Table 1 Mineral distribution of the selected area as quantified from composite Raman and EDS phase maps.

We adopted the developed methodology to two other granites with very different compositions (granite-2 and granite-3 abundant in microcline and albite respectively) and obtained a high level of agreement (> 97%) between the mapped phases. The corresponding phase maps are reported in supplementary Fig. 1. and the quantitative phase percentages along with the level of agreement of mapped phases observed by both the techniques are reported in Table 1. The phase percentages quantified by both techniques are compared in supplementary Fig. 2 and we report a high coefficient of determination (0.99) corroborating the developed methodology.

Finally, the back-scattered image of granite-1 in Fig. 5d shows a clear contrast between regions that contain heavy and light elements48, in agreement with phases observed by EDS and Raman. The brightest area corresponds to the biotite and hornblende region as it is known that these minerals contain a significant amount of Fe in them49,50, followed by orthoclase, albite, and quartz which have elements with relatively lower atomic weights27. The secondary electron image and optical image in Fig. 5d reveal the presence of surface heterogeneities and some cracking in the hornblende and quartz region, underscoring the capability of Raman imaging to work well on unpolished specimens.


Our novel approach to generate quantitative mineral phase maps can, in principle, be extended to any multi-phase heterogeneous system without the need to prepare polished specimens. Several studies in the past have had limitations, such as absence of high spatial resolution maps15,29 as well as phase maps that are often not definitive enough51,52,53. Thus, an important implication of our results is that we can obtain high-fidelity and high-resolution phase maps of minerals without the use of thin sections or polished specimens which are often laborious to prepare. These definitive phase maps are able to quantify all present minerals, uniquely distinguish polymorphs of a mineral, and also clearly demarcate mineral transition regions. Furthermore, it was also possible to clearly differentiate minerals such as albite and orthoclase which have close principal characteristic Raman peaks by utilizing the unique peak intensity ratio method reported here. The composite phase maps of minerals generated from Raman spectroscopy and EDS had a high level of agreement proving that accurate phase mapping can be done on any rock specimen using the proposed methodology. Finally, Raman imaging has distinct advantages in quantitative mineral mapping and identification when compared to SEM–EDS such as high-spatial resolution and detection of mineral polymorphs.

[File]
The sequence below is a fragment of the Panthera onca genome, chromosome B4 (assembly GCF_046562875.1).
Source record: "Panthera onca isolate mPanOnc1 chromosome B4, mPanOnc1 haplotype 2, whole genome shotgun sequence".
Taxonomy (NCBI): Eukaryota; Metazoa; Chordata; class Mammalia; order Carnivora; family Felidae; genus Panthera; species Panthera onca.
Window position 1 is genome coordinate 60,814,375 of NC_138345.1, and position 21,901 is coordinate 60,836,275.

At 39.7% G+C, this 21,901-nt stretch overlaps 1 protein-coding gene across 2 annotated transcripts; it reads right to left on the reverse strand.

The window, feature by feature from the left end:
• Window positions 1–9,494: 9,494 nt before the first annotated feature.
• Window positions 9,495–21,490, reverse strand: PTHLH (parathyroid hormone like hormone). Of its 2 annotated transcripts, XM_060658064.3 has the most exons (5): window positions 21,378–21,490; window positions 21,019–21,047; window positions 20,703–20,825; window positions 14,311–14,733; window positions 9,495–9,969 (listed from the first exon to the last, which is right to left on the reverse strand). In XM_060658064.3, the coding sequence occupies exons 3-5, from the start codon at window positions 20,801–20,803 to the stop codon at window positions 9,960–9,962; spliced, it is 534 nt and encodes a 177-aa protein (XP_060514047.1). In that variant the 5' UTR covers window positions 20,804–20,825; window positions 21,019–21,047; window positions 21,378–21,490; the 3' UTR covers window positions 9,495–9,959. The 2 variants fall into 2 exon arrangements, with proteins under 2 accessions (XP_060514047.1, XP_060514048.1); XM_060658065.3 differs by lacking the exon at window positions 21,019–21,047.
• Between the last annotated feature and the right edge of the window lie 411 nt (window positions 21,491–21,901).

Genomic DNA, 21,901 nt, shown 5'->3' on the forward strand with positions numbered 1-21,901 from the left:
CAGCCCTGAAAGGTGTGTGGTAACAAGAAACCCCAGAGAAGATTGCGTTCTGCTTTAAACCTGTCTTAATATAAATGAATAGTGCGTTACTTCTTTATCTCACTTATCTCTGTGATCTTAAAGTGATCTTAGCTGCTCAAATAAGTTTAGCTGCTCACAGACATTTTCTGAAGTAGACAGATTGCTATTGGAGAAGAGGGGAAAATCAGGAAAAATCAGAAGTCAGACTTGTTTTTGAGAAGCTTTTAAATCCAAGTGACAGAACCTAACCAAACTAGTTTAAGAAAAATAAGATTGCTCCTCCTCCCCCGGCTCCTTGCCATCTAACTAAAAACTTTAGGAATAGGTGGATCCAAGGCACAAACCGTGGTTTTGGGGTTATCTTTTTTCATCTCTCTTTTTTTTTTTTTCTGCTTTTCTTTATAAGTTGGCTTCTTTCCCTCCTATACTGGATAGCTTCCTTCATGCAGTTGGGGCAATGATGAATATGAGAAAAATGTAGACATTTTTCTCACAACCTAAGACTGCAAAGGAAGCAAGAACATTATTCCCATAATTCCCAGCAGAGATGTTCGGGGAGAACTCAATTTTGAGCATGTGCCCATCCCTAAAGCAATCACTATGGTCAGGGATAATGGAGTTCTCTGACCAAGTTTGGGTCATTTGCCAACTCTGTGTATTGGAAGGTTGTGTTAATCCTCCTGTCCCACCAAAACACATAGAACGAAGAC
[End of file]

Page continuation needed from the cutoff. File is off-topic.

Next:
Materials and methods

Optical imaging and Raman spectroscopy

Granite rock specimens of approximate dimension 50 × 10 × 2 mm obtained from Ward’s Science were used to perform the analysis. For granite-1 specimen, Raman Spectroscopy was performed on a scan area of 2.21 × 2.36 mm to characterize the specimen. To obtain scans in high resolution, the scan area was divided into a grid of 3 columns and 4 rows, and images (785 µm × 677 µm) were captured using a 10X objective lens (working distance—17.3 mm, numerical aperture—0.3). The stitched optical image taken in high resolution and one of the tiles used to stitch the image (tile 8 in 3rd row and 2nd column) are shown in Fig. 1. The area in Fig. 5e was captured using a 50X objective (working distance—1 mm, numerical aperture—0.8). Polarized Raman spectra were obtained (Nanophoton Raman 11) using a 532 nm laser of spot size 0.41 µm for 50X objective (1.08 µm for 10X objective) and a 600 gr/mm grating with a slit width of 50 µm. The measurement dimension in every tile using the laser was set to 785.4 × 677.4 µm and an excitation power of 0.32 mW was used. Exposure time was set to 1 sec / line of pixels totaling to 7 min per tile. The spectral resolution was 1.8 cm−1 and the spectra were acquired in the wavenumber range of 200 cm−1 to 2000 cm−1. The Raman spectra were subjected to baseline correction on RAMAN Viewer, proprietary software developed by Nanophoton Corporation. Raman contrast images were obtained by plotting characteristic peak intensity ratios for all the minerals at the following wavenumbers: quartz (SiO2) − I466/I207.2 cm−1 (ratio—4.5), orthoclase (KAlSiO3) − I515.2/I508.8 cm−1 (shoulders of peak at 515.2 cm−1, ratio—2.5), albite (NaAlSiO3) − I508/I517 cm−1 (shoulders of peak at 510.9 cm−1, ratio—2.5), biotite-1 (K(Mg,Fe)3(AlSi3O10) (OH)2) − I185.1/I675.7 cm−1 (ratio—2.7), biotite-2 (K(Mg,Fe)3(AlSi3O10)(OH)2) ) − (I238/ (I185.1 + I771.4 + I471.0), ratio—1.2), and hornblende ((Ca,Na)2(Mg,Fe,Al)5 (Al,Si)8O22(OH)2) − (I238/ (I185.1 + I771.4 + I471.0), ratio—2.5).

Raman phase mapping